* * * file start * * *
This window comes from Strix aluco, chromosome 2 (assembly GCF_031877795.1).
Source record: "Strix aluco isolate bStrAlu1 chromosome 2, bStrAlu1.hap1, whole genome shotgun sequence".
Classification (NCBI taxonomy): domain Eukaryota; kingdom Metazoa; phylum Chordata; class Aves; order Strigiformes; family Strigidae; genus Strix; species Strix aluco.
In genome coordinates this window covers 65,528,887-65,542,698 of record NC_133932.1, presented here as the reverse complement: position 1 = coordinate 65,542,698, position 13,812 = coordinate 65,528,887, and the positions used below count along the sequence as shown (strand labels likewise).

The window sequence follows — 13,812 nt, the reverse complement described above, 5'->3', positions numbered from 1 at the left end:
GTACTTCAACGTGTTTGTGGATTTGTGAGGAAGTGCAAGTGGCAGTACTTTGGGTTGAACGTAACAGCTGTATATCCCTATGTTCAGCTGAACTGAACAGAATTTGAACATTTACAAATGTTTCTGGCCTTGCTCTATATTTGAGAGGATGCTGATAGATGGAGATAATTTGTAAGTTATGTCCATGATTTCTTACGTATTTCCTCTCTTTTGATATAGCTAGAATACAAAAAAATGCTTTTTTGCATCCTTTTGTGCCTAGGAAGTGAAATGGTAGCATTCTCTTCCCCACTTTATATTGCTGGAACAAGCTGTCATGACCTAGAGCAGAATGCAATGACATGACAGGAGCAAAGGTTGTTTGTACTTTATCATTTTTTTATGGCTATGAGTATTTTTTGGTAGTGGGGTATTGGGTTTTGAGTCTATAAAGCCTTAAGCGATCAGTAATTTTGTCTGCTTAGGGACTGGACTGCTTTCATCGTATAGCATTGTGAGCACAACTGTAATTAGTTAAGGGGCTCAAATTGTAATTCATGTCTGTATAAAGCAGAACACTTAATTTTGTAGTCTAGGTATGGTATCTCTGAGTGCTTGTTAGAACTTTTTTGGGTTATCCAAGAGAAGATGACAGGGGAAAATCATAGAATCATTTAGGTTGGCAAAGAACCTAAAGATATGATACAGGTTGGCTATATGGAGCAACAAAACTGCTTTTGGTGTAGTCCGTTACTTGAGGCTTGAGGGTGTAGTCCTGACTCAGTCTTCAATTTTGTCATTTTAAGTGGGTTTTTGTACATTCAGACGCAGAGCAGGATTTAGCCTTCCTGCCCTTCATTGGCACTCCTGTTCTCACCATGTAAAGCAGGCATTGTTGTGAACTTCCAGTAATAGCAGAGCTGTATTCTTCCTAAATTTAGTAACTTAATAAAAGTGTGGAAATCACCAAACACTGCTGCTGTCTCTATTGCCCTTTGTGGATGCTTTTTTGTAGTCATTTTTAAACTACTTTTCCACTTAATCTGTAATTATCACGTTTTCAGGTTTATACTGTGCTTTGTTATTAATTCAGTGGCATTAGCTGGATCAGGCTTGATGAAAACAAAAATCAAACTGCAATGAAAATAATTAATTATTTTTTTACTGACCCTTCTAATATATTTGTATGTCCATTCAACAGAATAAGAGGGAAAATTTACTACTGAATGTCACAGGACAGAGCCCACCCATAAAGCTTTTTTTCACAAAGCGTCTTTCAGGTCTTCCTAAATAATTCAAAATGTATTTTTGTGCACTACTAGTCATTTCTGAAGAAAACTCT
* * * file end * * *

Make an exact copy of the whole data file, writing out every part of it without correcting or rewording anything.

This window comes from Strix aluco, chromosome 2 (assembly GCF_031877795.1).
Source record: "Strix aluco isolate bStrAlu1 chromosome 2, bStrAlu1.hap1, whole genome shotgun sequence".
Classification (NCBI taxonomy): domain Eukaryota; kingdom Metazoa; phylum Chordata; class Aves; order Strigiformes; family Strigidae; genus Strix; species Strix aluco.
In genome coordinates this window covers 65,528,887-65,542,698 of record NC_133932.1, presented here as the reverse complement: position 1 = coordinate 65,542,698, position 13,812 = coordinate 65,528,887, and the positions used below count along the sequence as shown (strand labels likewise).

The window sequence follows — 13,812 nt, the reverse complement described above, 5'->3', positions numbered from 1 at the left end:
GTACTTCAACGTGTTTGTGGATTTGTGAGGAAGTGCAAGTGGCAGTACTTTGGGTTGAACGTAACAGCTGTATATCCCTATGTTCAGCTGAACTGAACAGAATTTGAACATTTACAAATGTTTCTGGCCTTGCTCTATATTTGAGAGGATGCTGATAGATGGAGATAATTTGTAAGTTATGTCCATGATTTCTTACGTATTTCCTCTCTTTTGATATAGCTAGAATACAAAAAAATGCTTTTTTGCATCCTTTTGTGCCTAGGAAGTGAAATGGTAGCATTCTCTTCCCCACTTTATATTGCTGGAACAAGCTGTCATGACCTAGAGCAGAATGCAATGACATGACAGGAGCAAAGGTTGTTTGTACTTTATCATTTTTTTATGGCTATGAGTATTTTTTGGTAGTGGGGTATTGGGTTTTGAGTCTATAAAGCCTTAAGCGATCAGTAATTTTGTCTGCTTAGGGACTGGACTGCTTTCATCGTATAGCATTGTGAGCACAACTGTAATTAGTTAAGGGGCTCAAATTGTAATTCATGTCTGTATAAAGCAGAACACTTAATTTTGTAGTCTAGGTATGGTATCTCTGAGTGCTTGTTAGAACTTTTTTGGGTTATCCAAGAGAAGATGACAGGGGAAAATCATAGAATCATTTAGGTTGGCAAAGAACCTAAAGATATGATACAGGTTGGCTATATGGAGCAACAAAACTGCTTTTGGTGTAGTCCGTTACTTGAGGCTTGAGGGTGTAGTCCTGACTCAGTCTTCAATTTTGTCATTTTAAGTGGGTTTTTGTACATTCAGACGCAGAGCAGGATTTAGCCTTCCTGCCCTTCATTGGCACTCCTGTTCTCACCATGTAAAGCAGGCATTGTTGTGAACTTCCAGTAATAGCAGAGCTGTATTCTTCCTAAATTTAGTAACTTAATAAAAGTGTGGAAATCACCAAACACTGCTGCTGTCTCTATTGCCCTTTGTGGATGCTTTTTTGTAGTCATTTTTAAACTACTTTTCCACTTAATCTGTAATTATCACGTTTTCAGGTTTATACTGTGCTTTGTTATTAATTCAGTGGCATTAGCTGGATCAGGCTTGATGAAAACAAAAATCAAACTGCAATGAAAATAATTAATTATTTTTTTACTGACCCTTCTAATATATTTGTATGTCCATTCAACAGAATAAGAGGGAAAATTTACTACTGAATGTCACAGGACAGAGCCCACCCATAAAGCTTTTTTTCACAAAGCGTCTTTCAGGTCTTCCTAAATAATTCAAAATGTATTTTTGTGCACTACTAGTCATTTCTGAAGAAAACTCT